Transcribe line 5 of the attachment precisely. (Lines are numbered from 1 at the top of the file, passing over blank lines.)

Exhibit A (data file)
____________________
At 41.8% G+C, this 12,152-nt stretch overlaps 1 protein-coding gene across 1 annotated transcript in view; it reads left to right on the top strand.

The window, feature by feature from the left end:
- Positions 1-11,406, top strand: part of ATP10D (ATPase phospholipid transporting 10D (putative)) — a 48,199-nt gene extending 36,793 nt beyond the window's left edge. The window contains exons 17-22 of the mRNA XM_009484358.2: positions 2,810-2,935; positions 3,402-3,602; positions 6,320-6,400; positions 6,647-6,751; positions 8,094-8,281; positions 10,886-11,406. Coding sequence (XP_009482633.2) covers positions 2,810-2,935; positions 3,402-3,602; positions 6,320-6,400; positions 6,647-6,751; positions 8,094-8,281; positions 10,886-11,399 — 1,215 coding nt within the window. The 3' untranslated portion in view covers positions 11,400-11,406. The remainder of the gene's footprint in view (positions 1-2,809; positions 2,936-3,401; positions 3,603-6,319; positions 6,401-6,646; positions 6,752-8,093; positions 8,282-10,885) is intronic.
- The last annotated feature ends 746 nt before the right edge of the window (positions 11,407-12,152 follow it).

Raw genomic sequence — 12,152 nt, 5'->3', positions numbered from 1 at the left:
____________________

Raw genomic sequence — 12,152 nt, 5'->3', positions numbered from 1 at the left: